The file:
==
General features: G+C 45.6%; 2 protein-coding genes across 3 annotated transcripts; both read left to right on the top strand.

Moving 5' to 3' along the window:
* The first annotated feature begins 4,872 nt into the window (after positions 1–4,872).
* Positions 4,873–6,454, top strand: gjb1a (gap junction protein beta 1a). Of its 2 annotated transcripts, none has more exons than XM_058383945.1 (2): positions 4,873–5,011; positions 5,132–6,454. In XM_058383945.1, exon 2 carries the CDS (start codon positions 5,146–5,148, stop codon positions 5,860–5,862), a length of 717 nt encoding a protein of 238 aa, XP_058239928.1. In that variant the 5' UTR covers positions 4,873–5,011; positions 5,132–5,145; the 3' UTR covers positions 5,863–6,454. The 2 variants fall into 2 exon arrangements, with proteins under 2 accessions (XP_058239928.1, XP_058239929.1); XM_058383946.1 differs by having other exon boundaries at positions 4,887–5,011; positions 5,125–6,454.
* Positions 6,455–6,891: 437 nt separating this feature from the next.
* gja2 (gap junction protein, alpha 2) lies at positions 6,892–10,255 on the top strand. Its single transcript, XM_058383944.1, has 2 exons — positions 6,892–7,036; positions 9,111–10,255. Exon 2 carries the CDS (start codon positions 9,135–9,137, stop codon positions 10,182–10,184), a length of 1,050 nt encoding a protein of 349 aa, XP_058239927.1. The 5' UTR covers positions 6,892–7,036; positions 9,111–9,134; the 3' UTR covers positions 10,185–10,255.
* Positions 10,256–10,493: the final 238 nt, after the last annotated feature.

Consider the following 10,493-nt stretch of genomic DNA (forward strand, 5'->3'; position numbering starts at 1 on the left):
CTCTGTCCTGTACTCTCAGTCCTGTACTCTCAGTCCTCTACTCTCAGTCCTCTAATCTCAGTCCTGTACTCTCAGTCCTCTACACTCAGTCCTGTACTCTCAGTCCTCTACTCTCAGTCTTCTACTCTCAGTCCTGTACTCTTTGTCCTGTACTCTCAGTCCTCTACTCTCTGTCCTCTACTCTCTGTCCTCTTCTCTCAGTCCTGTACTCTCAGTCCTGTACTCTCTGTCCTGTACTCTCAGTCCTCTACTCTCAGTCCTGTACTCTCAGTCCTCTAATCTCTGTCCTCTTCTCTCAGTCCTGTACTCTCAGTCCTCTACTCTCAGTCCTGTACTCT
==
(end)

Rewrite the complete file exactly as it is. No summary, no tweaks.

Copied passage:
General features: G+C 45.6%; 2 protein-coding genes across 3 annotated transcripts; both read left to right on the top strand.

Moving 5' to 3' along the window:
* The first annotated feature begins 4,872 nt into the window (after positions 1–4,872).
* Positions 4,873–6,454, top strand: gjb1a (gap junction protein beta 1a). Of its 2 annotated transcripts, none has more exons than XM_058383945.1 (2): positions 4,873–5,011; positions 5,132–6,454. In XM_058383945.1, exon 2 carries the CDS (start codon positions 5,146–5,148, stop codon positions 5,860–5,862), a length of 717 nt encoding a protein of 238 aa, XP_058239928.1. In that variant the 5' UTR covers positions 4,873–5,011; positions 5,132–5,145; the 3' UTR covers positions 5,863–6,454. The 2 variants fall into 2 exon arrangements, with proteins under 2 accessions (XP_058239928.1, XP_058239929.1); XM_058383946.1 differs by having other exon boundaries at positions 4,887–5,011; positions 5,125–6,454.
* Positions 6,455–6,891: 437 nt separating this feature from the next.
* gja2 (gap junction protein, alpha 2) lies at positions 6,892–10,255 on the top strand. Its single transcript, XM_058383944.1, has 2 exons — positions 6,892–7,036; positions 9,111–10,255. Exon 2 carries the CDS (start codon positions 9,135–9,137, stop codon positions 10,182–10,184), a length of 1,050 nt encoding a protein of 349 aa, XP_058239927.1. The 5' UTR covers positions 6,892–7,036; positions 9,111–9,134; the 3' UTR covers positions 10,185–10,255.
* Positions 10,256–10,493: the final 238 nt, after the last annotated feature.

Consider the following 10,493-nt stretch of genomic DNA (forward strand, 5'->3'; position numbering starts at 1 on the left):
CTCTGTCCTGTACTCTCAGTCCTGTACTCTCAGTCCTCTACTCTCAGTCCTCTAATCTCAGTCCTGTACTCTCAGTCCTCTACACTCAGTCCTGTACTCTCAGTCCTCTACTCTCAGTCTTCTACTCTCAGTCCTGTACTCTTTGTCCTGTACTCTCAGTCCTCTACTCTCTGTCCTCTACTCTCTGTCCTCTTCTCTCAGTCCTGTACTCTCAGTCCTGTACTCTCTGTCCTGTACTCTCAGTCCTCTACTCTCAGTCCTGTACTCTCAGTCCTCTAATCTCTGTCCTCTTCTCTCAGTCCTGTACTCTCAGTCCTCTACTCTCAGTCCTGTACTCT